Meaningful Connections Help Me to See the Possibilities

Meaningful Connections Help Me to See the Possibilities

I didn’t know many kids with Duchenne muscular dystrophy growing up. Everyone around me was physically able; I was the only one who couldn’t keep up. Now, as I’ve gotten older, I understand the importance of finding friends who have the same disease. When I meet someone new with Duchenne, we bond over our shared struggles and exchange coping tips with each other. I feel comforted by the knowledge that I’m not alone with this disease.

Thanks to an UberWAV ride to Virginia, I recently visited family friends for dinner and bonded with two young men, who are close to my age and have Duchenne. It was a sight to behold: the three of us in our Permobil F5 wheelchairs maneuvering through the house toward a table on the deck. What it looked like on the outside was less important than what I felt on the inside. Among my friends, I didn’t feel like an outsider. The three of us enjoyed a dinner of barbecued steak and vegetable dishes, a social gathering similar to one that other 20-somethings would attend on a Saturday night.  

Three people with Duchenne attending a dinner party together does not occur often, but it should happen more frequently because everyone benefits from these communal events. A recent BioNews Service meetup included a whopping five wheelchairs. Whether you’re in a wheelchair because of Duchenne, SMA, or cerebral palsy, we all have similar stories to tell, like about a door that didn’t have a push plate, or when someone dropped one of us on the ground, or when a 7-year-old asked, “What’s your problem?”  

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If we all have Duchenne, the commonalities add up. We have much to talk about and learn from each other. At a CureDuchenne “Futures” conference near Boston, Massachusetts, last November, I had a chance to meet other guys who have Duchenne. One of them had the ingenious idea to attach a zip tie to his chair and use it as a water bottle holder. I observed another raising his chair while moving — I tried that action and found it to be efficient. A high schooler blew me away when he told me about his theater performances in his wheelchair.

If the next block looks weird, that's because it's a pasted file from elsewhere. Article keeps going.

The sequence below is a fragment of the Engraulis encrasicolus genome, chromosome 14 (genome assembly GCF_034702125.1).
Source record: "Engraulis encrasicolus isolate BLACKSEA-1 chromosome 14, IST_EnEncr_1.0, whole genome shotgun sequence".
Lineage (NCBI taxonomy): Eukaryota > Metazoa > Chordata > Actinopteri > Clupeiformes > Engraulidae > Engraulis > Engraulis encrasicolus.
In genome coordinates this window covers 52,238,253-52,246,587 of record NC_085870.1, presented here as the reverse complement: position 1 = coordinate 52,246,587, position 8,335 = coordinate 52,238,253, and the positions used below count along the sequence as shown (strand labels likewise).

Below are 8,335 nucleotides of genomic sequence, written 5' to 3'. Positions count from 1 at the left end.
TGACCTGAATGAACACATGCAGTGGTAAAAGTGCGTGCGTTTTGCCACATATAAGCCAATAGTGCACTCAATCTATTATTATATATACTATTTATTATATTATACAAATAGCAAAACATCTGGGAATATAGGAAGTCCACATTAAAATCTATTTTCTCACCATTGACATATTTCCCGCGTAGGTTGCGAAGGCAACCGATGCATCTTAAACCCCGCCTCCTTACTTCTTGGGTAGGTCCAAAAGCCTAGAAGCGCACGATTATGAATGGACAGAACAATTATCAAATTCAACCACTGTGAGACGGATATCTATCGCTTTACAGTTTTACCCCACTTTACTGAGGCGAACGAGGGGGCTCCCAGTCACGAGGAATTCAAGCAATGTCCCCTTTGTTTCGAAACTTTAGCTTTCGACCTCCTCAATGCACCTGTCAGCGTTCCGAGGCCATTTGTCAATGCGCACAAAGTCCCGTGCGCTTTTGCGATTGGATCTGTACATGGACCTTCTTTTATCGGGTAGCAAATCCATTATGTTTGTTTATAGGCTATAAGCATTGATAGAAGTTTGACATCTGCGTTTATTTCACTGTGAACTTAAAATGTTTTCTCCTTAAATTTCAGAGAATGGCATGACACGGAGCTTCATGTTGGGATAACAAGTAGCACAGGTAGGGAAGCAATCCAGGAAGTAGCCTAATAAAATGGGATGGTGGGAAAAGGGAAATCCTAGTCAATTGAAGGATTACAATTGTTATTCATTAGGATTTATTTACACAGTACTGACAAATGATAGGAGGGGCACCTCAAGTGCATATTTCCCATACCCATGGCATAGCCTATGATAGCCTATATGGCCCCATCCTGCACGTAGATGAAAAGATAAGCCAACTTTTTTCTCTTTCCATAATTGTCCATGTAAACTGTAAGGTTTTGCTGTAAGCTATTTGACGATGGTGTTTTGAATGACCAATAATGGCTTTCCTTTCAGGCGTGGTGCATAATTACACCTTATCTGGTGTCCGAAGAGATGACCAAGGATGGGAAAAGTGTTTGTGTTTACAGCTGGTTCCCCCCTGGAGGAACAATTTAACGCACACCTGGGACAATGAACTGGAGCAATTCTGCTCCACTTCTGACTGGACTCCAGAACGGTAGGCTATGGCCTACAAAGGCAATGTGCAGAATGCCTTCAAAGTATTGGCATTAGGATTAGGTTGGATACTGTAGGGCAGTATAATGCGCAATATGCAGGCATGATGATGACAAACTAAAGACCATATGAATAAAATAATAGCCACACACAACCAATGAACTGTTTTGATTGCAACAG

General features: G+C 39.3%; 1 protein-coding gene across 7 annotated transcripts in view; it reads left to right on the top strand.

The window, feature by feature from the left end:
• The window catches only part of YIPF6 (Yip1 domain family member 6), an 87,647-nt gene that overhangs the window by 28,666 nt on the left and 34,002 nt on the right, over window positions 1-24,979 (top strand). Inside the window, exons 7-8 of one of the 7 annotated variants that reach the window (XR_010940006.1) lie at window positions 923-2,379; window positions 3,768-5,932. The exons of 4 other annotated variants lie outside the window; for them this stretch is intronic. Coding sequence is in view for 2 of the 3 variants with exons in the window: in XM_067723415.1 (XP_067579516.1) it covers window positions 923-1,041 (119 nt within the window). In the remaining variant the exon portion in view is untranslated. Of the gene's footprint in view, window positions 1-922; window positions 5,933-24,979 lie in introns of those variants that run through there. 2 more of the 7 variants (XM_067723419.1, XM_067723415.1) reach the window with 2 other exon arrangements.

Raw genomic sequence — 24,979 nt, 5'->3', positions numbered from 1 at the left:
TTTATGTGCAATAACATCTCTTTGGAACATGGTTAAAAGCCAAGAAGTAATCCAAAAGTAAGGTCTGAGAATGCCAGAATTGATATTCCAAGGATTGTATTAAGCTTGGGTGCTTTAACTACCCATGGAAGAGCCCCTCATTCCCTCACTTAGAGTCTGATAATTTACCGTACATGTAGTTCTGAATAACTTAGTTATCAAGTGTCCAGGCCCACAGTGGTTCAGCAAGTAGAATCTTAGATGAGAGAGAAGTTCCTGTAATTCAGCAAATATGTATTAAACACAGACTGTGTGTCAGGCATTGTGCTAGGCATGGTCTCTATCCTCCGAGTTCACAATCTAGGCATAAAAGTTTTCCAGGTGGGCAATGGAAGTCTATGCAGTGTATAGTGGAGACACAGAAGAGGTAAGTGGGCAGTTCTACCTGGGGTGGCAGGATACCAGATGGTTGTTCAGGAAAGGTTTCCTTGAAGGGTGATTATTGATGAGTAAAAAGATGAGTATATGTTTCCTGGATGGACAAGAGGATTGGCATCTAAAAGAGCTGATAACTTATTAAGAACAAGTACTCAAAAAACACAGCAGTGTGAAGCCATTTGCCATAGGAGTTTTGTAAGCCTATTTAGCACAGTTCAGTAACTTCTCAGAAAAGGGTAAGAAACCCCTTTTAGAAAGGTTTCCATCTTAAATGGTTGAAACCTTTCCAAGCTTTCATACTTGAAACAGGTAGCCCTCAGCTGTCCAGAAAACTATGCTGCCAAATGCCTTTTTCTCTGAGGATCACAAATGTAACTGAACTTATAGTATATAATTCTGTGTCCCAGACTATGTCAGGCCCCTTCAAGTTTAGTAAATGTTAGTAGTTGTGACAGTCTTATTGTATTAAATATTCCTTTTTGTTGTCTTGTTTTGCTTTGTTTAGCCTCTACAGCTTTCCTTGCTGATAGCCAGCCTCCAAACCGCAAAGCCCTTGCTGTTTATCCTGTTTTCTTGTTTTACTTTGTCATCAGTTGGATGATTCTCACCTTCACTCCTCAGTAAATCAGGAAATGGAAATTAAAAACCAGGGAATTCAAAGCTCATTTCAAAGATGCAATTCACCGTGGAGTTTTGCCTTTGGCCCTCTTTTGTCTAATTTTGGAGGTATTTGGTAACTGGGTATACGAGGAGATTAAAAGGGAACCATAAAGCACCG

These connections are vital to us. Knowing I’m not alone makes it easier for me to navigate the everyday hurdles. It’s a group effort even if we don’t see each other. I’m making it my goal to develop and nurture these relationships, and you should, too.  

As I meet others with Duchenne, I recognize the possibilities. I see their drive to pursue their passions despite what their genetics dictate. If they can do it all, then I can too. 


Note: Muscular Dystrophy News is strictly a news and information website about the disease. It does not provide medical advice, diagnosis or treatment. This content is not intended to be a substitute for professional medical advice, diagnosis, or treatment. Always seek the advice of your physician or another qualified health provider with any questions you may have regarding a medical condition. Never disregard professional medical advice or delay in seeking it because of something you have read on this website. The opinions expressed in this column are not those of Muscular Dystrophy News or its parent company, BioNews Services, and are intended to spark discussion about issues pertaining to muscular dystrophy.

Hawken Miller is a recent graduate from the University of Southern California and an aspiring young journalist. He has previously worked for the Sacramento Bee, KTLA 5 News and at USC Annenberg Media.
Hawken Miller is a recent graduate from the University of Southern California and an aspiring young journalist. He has previously worked for the Sacramento Bee, KTLA 5 News and at USC Annenberg Media.
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